Wednesday, January 8, 2014

Posts, poles, signs, and signals

Father and daughter walk a pole lined streetThere are two main approaches to documentary art: 

1) documenting the here and now; and 
2) documenting the human condition which happens to also exist here and now.

The first group tends toward social commentary. Think Robert Frank’s criticisms of “Middle America Consumerism.” This is the realm of “pop art.” It takes the signs and symbols of the now and attempts to leverage them into a larger message. But that message is always dependent on the symbols remaining within the experience of the viewer, and the symbols must retain the meaning commented upon.

The second group tends toward humanism. Think Robert Capa or Cartier-Bresson, whose pictures retain their relevance to the human condition no matter how many years pass. Photojournalists document the human experience. Being human isn't a function of the now—it's parallel with it. The symbols of the present are merely incidental to the moments, and the commentary is historical instead of social.

A major issue in trying to document in the style of the second group is that our society has become littered with the symbols of present day concerns: prohibitions against parking, smoking, dogs, skateboards, bicycles, and loitering litter the walls and occupy sign posts. Parking regulations and warnings and meters and concrete poles to prevent parking line the streets. These are the signs and symbols of present concerns, and they interfere with capturing the parts of humanity that exist and occur despite current traffic snarls and social opinions about what we ingest.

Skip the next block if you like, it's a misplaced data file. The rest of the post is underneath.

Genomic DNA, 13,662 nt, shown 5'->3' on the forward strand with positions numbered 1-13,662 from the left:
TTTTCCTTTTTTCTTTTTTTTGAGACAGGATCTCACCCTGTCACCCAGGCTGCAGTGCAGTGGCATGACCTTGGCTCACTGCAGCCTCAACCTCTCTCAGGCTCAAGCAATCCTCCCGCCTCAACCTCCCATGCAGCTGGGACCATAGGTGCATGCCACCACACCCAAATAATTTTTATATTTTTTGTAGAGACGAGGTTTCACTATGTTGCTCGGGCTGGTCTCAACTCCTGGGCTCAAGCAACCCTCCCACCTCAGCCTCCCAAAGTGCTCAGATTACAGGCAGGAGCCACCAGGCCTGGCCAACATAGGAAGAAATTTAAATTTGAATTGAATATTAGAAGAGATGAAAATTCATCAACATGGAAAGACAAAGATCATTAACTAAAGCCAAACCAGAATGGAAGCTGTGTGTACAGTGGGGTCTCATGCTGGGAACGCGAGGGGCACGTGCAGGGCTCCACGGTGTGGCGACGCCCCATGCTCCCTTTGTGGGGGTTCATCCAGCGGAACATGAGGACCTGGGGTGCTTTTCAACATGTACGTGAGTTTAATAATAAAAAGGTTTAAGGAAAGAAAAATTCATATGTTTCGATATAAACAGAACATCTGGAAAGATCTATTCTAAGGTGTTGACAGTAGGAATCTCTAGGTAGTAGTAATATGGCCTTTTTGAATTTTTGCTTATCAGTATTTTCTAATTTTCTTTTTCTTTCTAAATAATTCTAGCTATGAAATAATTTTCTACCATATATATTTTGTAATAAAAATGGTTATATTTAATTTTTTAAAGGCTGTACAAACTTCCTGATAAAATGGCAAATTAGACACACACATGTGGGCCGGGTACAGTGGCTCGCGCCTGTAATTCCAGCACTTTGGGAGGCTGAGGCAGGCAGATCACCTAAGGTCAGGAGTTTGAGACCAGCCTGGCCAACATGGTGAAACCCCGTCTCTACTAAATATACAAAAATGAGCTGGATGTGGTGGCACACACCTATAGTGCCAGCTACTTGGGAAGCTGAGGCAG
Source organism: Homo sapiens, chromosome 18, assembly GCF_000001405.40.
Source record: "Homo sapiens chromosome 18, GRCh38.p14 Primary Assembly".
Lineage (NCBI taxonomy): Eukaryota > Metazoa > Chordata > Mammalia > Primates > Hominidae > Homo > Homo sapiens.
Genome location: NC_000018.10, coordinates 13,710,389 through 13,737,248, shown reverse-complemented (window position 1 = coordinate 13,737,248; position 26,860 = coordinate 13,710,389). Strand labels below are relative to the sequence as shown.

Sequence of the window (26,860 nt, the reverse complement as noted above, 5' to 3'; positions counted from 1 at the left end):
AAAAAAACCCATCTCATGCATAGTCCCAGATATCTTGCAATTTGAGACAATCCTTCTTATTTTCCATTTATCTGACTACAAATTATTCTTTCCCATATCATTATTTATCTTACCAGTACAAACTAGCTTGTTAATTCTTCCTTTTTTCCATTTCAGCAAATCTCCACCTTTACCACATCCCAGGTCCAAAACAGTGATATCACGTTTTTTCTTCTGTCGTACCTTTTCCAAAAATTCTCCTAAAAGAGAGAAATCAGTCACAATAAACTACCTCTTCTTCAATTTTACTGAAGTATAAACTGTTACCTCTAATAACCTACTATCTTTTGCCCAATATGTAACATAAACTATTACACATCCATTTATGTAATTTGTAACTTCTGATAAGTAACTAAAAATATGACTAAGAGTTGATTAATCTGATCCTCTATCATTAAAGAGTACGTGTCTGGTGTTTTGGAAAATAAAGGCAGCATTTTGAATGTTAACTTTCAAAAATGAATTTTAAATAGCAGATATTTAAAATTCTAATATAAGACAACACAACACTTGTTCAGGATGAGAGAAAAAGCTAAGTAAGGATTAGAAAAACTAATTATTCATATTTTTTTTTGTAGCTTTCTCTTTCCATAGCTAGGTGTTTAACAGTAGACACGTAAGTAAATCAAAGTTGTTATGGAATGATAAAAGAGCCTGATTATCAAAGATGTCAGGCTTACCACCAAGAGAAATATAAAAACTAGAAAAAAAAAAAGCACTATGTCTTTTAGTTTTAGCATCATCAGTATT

The primary role of a photographer is to document, and to some extent including the visual detritus of the Streets Department is not only unavoidable, but necessary to explain the moment. 

It’s important, however, to make that a decisive-choice. Framing a lasting image requires as much attention to ground as to figure, and it’s easy to let the noise of the present day make you visually numb. Fight it. Look for the ghastly signs, and if they don’t add to the moment you are capturing, move around until they are reduced or excluded. Otherwise the unintended noise of the present day will distort the signal of your lasting images. 

Paris waiters